While the grounds for the decisions vary, see Byers, 740 F.2d at 1111-13 (analyzing various justifications advanced by the courts), the overarching rationale can be described as one of fundamental fairness and judicial common sense, taking practical considerations into account in determining the reach of the Fifth Amendment privilege against self-incrimination. As the Byers court explained, when a defendant introduced psychiatric testimony to show why he should not be punished for a crime, "the state must be able to follow where he has led." Id. at 1113. To hold that the Fifth Amendment prevents a compelled examination in this circumstance would deprive the State of the only adequate means to meet the defense expert's testimony.

This rationale finds support in United States Supreme Court decisions addressing the privilege against self-incrimination. In Fitzpatrick v. United States, 178 U.S. 304, 315-16, 20 S.Ct. 944, 948-49, 44 L.Ed. 1078, 1083-84 (1900), for example, the Court held that a criminal defendant may not testify at trial on his own behalf and then assert a Fifth Amendment privilege to be free from cross-examination on matters raised by his own testimony on direct examination. And in Estelle v. Smith, 451 U.S. 454, 465, 101 S.Ct. 1866, 1874, 68 L.Ed.2d 359, 370 (1981), the Court noted, "When a defendant asserts the insanity defense and introduces supporting psychiatric testimony, his silence may deprive the State of the only effective means it has of controverting his proof on an issue that he interjected into the case." See also Brown v. United States, 356 U.S. 148, 155-56, 78 S.Ct. 622, 626-27, 2 L.Ed.2d 589, 596-98 (1958).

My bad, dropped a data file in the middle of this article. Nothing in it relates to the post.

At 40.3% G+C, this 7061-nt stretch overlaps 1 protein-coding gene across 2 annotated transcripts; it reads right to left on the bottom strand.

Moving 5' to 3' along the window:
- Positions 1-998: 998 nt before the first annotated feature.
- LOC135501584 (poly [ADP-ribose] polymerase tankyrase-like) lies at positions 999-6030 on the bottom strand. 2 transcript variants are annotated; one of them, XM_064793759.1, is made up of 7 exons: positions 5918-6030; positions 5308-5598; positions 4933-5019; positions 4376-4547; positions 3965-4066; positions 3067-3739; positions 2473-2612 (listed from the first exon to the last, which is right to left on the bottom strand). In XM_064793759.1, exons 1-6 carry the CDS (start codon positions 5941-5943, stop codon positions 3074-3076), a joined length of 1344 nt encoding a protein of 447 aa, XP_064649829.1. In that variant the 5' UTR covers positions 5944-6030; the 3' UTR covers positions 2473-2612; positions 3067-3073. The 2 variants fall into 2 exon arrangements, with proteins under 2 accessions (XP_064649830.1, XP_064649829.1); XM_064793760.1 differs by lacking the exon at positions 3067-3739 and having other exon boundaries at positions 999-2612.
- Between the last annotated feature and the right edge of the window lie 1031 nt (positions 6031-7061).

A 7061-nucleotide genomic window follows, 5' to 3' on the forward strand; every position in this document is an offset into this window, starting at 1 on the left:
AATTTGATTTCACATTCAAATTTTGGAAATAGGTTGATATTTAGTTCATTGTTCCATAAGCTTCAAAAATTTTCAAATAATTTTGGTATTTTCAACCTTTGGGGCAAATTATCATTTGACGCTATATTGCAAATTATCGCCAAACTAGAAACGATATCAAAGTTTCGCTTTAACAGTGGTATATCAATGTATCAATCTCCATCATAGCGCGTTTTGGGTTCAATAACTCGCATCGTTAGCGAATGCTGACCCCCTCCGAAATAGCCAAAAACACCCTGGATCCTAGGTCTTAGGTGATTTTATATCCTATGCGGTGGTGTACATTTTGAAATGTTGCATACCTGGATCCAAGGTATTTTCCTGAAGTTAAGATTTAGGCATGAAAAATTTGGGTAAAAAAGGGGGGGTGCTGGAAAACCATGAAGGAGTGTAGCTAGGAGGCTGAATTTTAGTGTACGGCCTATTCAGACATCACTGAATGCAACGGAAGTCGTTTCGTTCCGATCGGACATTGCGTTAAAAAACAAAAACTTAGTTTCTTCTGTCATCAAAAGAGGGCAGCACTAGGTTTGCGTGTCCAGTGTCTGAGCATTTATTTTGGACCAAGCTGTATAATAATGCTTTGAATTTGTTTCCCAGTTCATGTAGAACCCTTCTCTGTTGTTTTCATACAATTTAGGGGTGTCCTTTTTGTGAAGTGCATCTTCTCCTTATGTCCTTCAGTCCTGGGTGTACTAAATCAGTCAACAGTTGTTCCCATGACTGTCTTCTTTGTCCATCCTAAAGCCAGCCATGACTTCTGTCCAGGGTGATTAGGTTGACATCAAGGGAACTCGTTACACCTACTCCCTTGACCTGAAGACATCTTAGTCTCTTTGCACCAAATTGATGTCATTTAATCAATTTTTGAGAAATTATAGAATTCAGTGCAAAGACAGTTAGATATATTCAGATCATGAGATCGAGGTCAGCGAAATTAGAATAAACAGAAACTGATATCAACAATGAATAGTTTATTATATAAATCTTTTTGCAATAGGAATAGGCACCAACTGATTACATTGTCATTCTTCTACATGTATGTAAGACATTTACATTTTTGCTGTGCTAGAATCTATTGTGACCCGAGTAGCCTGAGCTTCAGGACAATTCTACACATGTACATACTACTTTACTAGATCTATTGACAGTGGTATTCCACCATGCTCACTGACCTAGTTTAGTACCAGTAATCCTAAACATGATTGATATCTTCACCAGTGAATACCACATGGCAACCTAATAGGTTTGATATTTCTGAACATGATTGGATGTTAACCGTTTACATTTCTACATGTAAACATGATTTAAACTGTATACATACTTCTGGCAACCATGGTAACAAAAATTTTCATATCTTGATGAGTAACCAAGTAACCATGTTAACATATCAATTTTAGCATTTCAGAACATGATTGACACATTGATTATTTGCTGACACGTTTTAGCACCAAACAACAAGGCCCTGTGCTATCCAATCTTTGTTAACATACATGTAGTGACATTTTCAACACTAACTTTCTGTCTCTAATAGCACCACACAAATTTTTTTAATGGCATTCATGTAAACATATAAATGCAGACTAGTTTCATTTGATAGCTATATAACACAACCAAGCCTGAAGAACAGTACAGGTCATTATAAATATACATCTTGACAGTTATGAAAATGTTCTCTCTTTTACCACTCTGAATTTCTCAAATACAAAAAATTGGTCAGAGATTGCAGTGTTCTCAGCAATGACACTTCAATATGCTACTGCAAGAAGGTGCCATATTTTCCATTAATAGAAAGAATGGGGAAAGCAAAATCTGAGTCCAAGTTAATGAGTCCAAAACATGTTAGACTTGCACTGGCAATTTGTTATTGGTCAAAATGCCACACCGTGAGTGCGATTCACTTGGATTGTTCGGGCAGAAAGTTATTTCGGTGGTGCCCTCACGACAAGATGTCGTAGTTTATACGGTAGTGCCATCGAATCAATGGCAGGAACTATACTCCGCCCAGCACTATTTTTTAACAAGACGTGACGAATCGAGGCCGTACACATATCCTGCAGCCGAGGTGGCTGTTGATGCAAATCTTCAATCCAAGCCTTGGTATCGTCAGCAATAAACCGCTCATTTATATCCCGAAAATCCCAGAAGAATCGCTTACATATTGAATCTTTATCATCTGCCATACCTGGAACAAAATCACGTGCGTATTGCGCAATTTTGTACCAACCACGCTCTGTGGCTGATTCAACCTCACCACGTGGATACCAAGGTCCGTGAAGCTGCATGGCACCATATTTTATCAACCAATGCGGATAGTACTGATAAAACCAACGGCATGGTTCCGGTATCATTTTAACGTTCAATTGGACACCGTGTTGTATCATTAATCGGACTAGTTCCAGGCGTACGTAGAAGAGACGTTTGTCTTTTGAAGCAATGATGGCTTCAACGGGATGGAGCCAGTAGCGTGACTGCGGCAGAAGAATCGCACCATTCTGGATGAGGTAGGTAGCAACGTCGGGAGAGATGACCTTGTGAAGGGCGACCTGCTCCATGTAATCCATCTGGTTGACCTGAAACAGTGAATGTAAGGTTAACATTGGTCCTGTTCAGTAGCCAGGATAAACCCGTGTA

Under Idaho law, insanity or other mental condition is not a defense to a crime, I.C. § 18-207(1), but expert evidence is admissible "on the issue of any state of mind which is an element of the offense." I.C. § 18-207(3). That is, a defendant may present evidence of a mental disease or defect to negate the intent or other mens rea element of the charged crime. State v. Searcy, 118 Idaho 632, 635-36, 798 P.2d 914, 917-18 (1990); State v. Beam, 109 Idaho 616, 621, 710 P.2d 526, 531 (1985); State v. Patterson, 126 Idaho 227, 229, 880 P.2d 257, 259 (Ct.App. 1994). It was apparently on this basis that Santistevan proffered the expert testimony of Dr. Worst. Having thus elected to rely upon expert testimony concerning his mental health to negate an element of the charged offenses, Santistevan was correctly foreclosed by the trial court from relying upon the privilege against self-incrimination to avoid a mental health examination by the State's expert.

Idaho Code § 18-207 states:

(1) Mental condition shall not be a defense to any charge of criminal conduct.

(2) If by the provisions of section 19-2523, Idaho Code, the court finds that one convicted of crime suffers from any mental condition requiring treatment, such person shall be committed to the board of correction or such city or county official as provided by law for placement in an appropriate facility for treatment, having regard for such conditions of security as the case may require. In the event a sentence of incarceration has been imposed, the defendant shall receive treatment in a facility which provides for incarceration or less restrictive confinement. In the event that a course of treatment thus commenced shall be concluded prior to the expiration of the sentence imposed, the offender shall remain liable for the remainder of such sentence, but shall have credit for time incarcerated for treatment.

(3) Nothing herein is intended to prevent the admission of expert evidence on the issue of any state of mind which is an element of the offense, subject to the rules of evidence.

(4) No court shall, over the objection of any party, receive the evidence of any expert witness on any issue of mental condition, or permit such evidence to be placed before a jury, unless such evidence is fully subject to the adversarial process in at least the following particulars: